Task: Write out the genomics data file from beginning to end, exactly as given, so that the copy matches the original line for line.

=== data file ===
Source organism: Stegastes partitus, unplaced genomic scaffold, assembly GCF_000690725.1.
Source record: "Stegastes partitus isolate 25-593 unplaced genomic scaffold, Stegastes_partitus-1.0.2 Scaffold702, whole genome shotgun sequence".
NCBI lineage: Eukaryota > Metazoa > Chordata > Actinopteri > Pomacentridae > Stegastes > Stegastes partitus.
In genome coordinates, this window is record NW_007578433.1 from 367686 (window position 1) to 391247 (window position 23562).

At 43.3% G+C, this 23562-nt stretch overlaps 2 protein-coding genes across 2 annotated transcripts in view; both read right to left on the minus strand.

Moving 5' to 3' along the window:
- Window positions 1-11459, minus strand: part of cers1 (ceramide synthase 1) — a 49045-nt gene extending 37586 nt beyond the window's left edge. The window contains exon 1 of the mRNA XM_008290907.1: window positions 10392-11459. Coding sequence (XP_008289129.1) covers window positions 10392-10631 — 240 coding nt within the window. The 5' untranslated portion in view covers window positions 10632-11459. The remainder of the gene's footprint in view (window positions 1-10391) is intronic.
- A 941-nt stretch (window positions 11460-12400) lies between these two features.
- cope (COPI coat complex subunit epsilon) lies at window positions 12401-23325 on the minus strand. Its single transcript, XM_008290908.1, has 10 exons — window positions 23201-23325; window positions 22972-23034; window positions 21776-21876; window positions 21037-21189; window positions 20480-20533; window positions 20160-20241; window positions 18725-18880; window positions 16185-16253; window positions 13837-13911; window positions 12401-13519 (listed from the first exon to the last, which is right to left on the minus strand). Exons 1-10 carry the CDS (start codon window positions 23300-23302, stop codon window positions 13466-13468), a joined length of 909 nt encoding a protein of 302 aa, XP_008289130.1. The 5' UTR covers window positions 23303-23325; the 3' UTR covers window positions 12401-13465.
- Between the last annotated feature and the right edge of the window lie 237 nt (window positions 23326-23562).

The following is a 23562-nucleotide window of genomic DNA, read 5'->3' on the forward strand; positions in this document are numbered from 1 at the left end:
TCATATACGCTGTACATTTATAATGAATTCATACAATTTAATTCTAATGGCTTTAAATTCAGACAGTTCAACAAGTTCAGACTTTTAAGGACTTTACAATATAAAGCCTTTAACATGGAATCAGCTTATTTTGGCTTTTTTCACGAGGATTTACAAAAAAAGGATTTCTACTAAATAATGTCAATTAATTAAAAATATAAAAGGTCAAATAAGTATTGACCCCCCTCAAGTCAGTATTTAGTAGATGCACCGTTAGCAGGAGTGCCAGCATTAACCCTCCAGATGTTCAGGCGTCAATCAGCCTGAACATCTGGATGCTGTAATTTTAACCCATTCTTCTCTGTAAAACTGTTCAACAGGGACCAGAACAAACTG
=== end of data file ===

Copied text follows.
Source organism: Stegastes partitus, unplaced genomic scaffold, assembly GCF_000690725.1.
Source record: "Stegastes partitus isolate 25-593 unplaced genomic scaffold, Stegastes_partitus-1.0.2 Scaffold702, whole genome shotgun sequence".
NCBI lineage: Eukaryota > Metazoa > Chordata > Actinopteri > Pomacentridae > Stegastes > Stegastes partitus.
In genome coordinates, this window is record NW_007578433.1 from 367686 (window position 1) to 391247 (window position 23562).

At 43.3% G+C, this 23562-nt stretch overlaps 2 protein-coding genes across 2 annotated transcripts in view; both read right to left on the minus strand.

Moving 5' to 3' along the window:
- Window positions 1-11459, minus strand: part of cers1 (ceramide synthase 1) — a 49045-nt gene extending 37586 nt beyond the window's left edge. The window contains exon 1 of the mRNA XM_008290907.1: window positions 10392-11459. Coding sequence (XP_008289129.1) covers window positions 10392-10631 — 240 coding nt within the window. The 5' untranslated portion in view covers window positions 10632-11459. The remainder of the gene's footprint in view (window positions 1-10391) is intronic.
- A 941-nt stretch (window positions 11460-12400) lies between these two features.
- cope (COPI coat complex subunit epsilon) lies at window positions 12401-23325 on the minus strand. Its single transcript, XM_008290908.1, has 10 exons — window positions 23201-23325; window positions 22972-23034; window positions 21776-21876; window positions 21037-21189; window positions 20480-20533; window positions 20160-20241; window positions 18725-18880; window positions 16185-16253; window positions 13837-13911; window positions 12401-13519 (listed from the first exon to the last, which is right to left on the minus strand). Exons 1-10 carry the CDS (start codon window positions 23300-23302, stop codon window positions 13466-13468), a joined length of 909 nt encoding a protein of 302 aa, XP_008289130.1. The 5' UTR covers window positions 23303-23325; the 3' UTR covers window positions 12401-13465.
- Between the last annotated feature and the right edge of the window lie 237 nt (window positions 23326-23562).

The following is a 23562-nucleotide window of genomic DNA, read 5'->3' on the forward strand; positions in this document are numbered from 1 at the left end:
TCATATACGCTGTACATTTATAATGAATTCATACAATTTAATTCTAATGGCTTTAAATTCAGACAGTTCAACAAGTTCAGACTTTTAAGGACTTTACAATATAAAGCCTTTAACATGGAATCAGCTTATTTTGGCTTTTTTCACGAGGATTTACAAAAAAAGGATTTCTACTAAATAATGTCAATTAATTAAAAATATAAAAGGTCAAATAAGTATTGACCCCCCTCAAGTCAGTATTTAGTAGATGCACCGTTAGCAGGAGTGCCAGCATTAACCCTCCAGATGTTCAGGCGTCAATCAGCCTGAACATCTGGATGCTGTAATTTTAACCCATTCTTCTCTGTAAAACTGTTCAACAGGGACCAGAACAAACTG